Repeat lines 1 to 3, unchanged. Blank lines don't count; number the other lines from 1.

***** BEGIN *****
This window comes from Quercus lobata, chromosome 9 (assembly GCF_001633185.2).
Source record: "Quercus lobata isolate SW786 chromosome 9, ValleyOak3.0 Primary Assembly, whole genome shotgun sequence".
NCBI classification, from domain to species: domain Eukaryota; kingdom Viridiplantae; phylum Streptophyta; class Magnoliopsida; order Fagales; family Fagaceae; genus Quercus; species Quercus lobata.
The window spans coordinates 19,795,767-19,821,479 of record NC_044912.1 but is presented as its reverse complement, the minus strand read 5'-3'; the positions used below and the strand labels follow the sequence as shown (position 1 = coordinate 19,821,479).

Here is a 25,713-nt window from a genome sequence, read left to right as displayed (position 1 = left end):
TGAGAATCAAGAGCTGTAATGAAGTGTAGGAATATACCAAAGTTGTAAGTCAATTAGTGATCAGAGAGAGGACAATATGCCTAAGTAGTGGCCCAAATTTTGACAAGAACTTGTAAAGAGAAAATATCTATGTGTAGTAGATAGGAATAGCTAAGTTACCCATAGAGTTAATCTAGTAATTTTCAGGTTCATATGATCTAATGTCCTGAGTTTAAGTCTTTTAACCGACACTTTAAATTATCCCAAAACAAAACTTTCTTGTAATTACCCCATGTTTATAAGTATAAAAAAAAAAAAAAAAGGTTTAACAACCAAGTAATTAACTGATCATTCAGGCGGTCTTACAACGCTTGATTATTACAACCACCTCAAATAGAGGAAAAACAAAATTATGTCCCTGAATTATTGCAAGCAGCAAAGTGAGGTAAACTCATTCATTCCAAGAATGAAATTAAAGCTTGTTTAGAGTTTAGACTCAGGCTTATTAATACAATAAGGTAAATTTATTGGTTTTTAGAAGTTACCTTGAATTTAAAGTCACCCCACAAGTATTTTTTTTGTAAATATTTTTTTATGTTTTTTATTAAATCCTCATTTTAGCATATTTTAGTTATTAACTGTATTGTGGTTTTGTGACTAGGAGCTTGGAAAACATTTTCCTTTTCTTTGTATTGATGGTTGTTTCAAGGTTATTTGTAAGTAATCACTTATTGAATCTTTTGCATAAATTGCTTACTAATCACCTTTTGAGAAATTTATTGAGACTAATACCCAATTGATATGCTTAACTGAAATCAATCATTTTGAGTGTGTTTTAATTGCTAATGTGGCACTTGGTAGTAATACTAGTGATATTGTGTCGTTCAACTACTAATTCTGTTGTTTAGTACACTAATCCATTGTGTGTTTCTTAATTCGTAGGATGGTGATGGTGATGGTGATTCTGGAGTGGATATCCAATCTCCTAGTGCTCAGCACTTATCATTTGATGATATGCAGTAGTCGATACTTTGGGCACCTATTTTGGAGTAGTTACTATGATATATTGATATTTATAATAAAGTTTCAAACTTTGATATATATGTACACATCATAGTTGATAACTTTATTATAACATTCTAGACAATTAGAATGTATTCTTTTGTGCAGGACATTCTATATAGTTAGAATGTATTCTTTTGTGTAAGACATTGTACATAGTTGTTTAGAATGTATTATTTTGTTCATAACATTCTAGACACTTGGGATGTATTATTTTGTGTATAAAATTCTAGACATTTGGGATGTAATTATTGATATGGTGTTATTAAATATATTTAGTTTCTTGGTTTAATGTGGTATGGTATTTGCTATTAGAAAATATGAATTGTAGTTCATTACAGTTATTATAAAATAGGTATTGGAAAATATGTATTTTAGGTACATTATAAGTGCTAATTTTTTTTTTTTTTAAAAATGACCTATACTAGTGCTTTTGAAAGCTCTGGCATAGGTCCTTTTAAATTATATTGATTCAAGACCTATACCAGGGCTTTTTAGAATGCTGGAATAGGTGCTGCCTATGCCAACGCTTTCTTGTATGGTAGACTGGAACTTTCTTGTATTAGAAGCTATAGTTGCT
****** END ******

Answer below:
This window comes from Quercus lobata, chromosome 9 (assembly GCF_001633185.2).
Source record: "Quercus lobata isolate SW786 chromosome 9, ValleyOak3.0 Primary Assembly, whole genome shotgun sequence".
NCBI classification, from domain to species: domain Eukaryota; kingdom Viridiplantae; phylum Streptophyta; class Magnoliopsida; order Fagales; family Fagaceae; genus Quercus; species Quercus lobata.